David Stockman, who served as President Reagan’s budget director, is warning that federal dollars are inflating the U.S. economy and that it will burst. Stockman wrote an essay on the topic, and it was published in The New York Times on Sunday.
He said that even though the “Main Street economy” is still weak, the government’s fiscal policies aimed at easing the financial crisis have just pushed “phony money” into the stock markets. According to Stockman, when the bubble bursts this time, the government will not be bailing companies out as it did back in 2008.
Bloomberg Television interviewed Stockman today, and he told the network, “We’re borrowing money and burying the future generations in debt.”
Currently the Fed is buying $85 billion in assets per month and keeping its key interest rate close to zero while attempting to lower unemployment under 6.5 percent and keeping inflation under 2.5 percent. In Stockman’s view, the result of these policies is “the greatest bond bubble in history.”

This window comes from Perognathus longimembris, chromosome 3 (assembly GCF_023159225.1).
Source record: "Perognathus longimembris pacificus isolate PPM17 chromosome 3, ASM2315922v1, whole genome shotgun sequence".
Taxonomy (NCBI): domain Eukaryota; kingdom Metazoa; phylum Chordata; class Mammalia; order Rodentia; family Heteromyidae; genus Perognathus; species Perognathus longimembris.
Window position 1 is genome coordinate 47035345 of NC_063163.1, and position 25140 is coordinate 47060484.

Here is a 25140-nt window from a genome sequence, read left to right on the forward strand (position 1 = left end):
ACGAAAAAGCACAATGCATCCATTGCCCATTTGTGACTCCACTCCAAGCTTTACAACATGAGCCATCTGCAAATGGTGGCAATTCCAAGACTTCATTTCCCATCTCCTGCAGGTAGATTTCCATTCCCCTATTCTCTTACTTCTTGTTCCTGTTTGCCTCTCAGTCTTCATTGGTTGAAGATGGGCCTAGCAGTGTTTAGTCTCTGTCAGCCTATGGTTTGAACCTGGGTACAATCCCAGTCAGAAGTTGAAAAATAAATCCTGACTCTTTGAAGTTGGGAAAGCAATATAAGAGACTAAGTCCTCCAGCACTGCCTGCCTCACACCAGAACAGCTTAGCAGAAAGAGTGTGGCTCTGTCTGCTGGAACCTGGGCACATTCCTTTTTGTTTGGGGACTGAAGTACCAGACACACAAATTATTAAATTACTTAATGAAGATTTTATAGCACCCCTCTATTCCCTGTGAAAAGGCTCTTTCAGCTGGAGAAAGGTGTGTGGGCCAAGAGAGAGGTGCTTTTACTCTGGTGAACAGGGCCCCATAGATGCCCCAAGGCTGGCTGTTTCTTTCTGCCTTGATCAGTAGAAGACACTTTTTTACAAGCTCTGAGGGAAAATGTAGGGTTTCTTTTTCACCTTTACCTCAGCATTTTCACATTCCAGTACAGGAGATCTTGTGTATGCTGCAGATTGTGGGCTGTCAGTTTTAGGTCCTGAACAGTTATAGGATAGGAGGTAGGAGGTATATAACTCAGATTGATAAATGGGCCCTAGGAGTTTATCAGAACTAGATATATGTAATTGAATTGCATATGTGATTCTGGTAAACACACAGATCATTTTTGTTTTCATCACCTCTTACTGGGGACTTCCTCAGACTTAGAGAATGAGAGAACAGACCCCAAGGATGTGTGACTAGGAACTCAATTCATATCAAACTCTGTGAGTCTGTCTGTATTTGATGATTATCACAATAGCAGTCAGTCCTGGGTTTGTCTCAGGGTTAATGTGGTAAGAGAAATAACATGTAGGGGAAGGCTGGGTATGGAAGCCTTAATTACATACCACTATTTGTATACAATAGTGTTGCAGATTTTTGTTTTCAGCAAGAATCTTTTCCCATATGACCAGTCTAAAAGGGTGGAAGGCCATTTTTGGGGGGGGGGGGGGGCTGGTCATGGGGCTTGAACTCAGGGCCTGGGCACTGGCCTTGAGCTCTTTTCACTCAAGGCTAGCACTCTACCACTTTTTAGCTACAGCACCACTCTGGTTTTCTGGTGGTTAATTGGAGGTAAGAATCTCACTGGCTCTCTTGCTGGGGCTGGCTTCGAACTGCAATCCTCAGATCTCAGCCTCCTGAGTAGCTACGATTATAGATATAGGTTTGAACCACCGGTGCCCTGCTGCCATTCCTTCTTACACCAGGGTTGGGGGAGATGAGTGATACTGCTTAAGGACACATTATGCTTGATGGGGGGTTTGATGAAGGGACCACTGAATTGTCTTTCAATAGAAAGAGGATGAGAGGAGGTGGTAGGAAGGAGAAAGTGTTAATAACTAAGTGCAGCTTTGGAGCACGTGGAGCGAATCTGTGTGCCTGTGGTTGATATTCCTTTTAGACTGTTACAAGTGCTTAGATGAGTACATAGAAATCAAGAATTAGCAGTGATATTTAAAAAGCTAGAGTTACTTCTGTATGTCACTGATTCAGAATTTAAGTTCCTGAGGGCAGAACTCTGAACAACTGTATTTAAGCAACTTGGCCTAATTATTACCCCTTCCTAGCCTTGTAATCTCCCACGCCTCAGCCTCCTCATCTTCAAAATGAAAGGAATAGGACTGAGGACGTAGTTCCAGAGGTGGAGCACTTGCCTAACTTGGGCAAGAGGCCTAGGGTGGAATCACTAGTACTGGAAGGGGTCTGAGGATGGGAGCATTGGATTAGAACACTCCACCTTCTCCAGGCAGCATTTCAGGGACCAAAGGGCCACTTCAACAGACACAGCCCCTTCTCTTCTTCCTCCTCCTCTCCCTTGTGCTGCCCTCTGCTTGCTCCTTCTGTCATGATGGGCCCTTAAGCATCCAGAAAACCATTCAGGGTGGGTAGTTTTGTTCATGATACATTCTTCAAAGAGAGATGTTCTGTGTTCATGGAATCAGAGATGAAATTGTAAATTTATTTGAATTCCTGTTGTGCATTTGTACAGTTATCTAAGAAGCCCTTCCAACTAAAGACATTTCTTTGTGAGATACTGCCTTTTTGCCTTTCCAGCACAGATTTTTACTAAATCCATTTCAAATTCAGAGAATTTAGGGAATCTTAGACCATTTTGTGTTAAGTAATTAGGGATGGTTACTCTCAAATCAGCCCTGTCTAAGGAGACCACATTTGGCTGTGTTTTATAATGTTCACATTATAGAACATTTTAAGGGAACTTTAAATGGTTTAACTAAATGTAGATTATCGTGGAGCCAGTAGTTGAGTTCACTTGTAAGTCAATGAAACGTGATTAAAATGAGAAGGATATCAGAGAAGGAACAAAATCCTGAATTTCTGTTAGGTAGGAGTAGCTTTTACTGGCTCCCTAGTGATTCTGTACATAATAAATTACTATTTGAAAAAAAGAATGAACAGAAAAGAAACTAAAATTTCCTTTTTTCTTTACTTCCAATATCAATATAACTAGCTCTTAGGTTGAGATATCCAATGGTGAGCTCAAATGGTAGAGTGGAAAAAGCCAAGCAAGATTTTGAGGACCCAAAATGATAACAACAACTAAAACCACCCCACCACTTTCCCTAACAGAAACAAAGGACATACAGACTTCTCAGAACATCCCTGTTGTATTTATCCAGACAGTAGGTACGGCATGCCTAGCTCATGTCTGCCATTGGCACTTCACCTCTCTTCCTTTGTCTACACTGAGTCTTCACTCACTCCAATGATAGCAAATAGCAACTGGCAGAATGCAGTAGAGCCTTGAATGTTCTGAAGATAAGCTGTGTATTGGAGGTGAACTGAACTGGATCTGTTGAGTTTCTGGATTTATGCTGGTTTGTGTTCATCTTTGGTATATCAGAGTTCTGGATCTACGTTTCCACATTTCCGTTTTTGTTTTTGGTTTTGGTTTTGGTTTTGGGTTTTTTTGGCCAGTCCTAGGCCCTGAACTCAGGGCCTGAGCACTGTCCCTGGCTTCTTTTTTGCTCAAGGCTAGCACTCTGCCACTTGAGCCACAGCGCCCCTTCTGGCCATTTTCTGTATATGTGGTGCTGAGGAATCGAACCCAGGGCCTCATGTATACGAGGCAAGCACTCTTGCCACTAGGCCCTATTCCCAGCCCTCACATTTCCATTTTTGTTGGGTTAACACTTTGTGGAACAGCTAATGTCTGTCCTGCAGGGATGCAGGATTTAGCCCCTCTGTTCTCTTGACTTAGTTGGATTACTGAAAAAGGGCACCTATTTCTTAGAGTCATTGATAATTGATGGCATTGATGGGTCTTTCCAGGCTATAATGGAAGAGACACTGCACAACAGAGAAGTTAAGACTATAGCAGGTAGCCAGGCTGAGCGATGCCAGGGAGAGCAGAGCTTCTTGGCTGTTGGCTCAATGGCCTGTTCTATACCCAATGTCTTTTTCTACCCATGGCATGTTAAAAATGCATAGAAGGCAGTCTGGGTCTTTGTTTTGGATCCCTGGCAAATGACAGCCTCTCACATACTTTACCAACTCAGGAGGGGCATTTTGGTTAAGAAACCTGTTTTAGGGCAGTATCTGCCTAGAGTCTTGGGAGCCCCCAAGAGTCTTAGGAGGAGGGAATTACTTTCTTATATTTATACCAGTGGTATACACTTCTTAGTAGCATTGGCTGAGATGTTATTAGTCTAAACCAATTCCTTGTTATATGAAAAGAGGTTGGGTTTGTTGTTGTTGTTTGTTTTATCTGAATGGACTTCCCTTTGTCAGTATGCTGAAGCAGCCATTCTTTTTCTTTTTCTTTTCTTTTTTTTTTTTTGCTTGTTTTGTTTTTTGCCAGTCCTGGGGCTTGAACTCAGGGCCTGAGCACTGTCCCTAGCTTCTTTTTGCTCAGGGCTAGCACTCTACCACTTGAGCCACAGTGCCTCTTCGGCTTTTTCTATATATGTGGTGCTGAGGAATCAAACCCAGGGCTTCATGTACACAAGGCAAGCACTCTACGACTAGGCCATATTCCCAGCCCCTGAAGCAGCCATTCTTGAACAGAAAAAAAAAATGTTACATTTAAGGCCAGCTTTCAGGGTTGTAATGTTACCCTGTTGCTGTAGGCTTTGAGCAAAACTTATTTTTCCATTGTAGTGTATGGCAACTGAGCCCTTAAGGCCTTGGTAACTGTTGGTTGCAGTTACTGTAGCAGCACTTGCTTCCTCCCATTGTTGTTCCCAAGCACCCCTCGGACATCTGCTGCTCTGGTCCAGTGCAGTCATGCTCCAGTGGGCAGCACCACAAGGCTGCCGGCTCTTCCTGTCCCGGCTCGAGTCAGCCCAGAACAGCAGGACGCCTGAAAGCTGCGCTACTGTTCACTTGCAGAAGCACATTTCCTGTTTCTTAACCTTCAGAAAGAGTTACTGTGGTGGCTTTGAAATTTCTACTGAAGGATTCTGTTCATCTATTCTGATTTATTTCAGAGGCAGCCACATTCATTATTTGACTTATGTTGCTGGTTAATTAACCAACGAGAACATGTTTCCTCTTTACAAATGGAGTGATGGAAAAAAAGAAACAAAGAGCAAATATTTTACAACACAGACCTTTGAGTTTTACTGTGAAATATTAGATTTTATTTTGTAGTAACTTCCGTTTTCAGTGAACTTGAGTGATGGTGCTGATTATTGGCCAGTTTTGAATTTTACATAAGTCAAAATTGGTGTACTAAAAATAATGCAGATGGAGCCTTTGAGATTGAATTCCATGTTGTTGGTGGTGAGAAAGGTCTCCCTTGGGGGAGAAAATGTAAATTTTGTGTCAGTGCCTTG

One of Stockman’s biggest policies when he was part of the Reagan administration was supply-side economics, which involves cutting income tax so that the economy would grow, thus, increasing the government’s revenue. However, in Sunday’s essay, he said such a practice would only help the non-wealthy.
Stockman also named some major figures in U.S. history and said they contributed to the problem, like President Franklin Delano Roosevelt, who he said weakened the gold standard back in 1933 and former Fed chairman Alan Greenspan, who he said kept interest rates at too low of a level for too long.
He believes investors will kick off a major sell-off whenever the Fed begins to take assets off its balance sheet. While current Fed chairperson Ben Bernanke has said that the government will make a gradual, smooth exit, Stockman remains convinced that its fiscal policies are “unsustainable” and that they have “brought America to an end-stage metastasis.”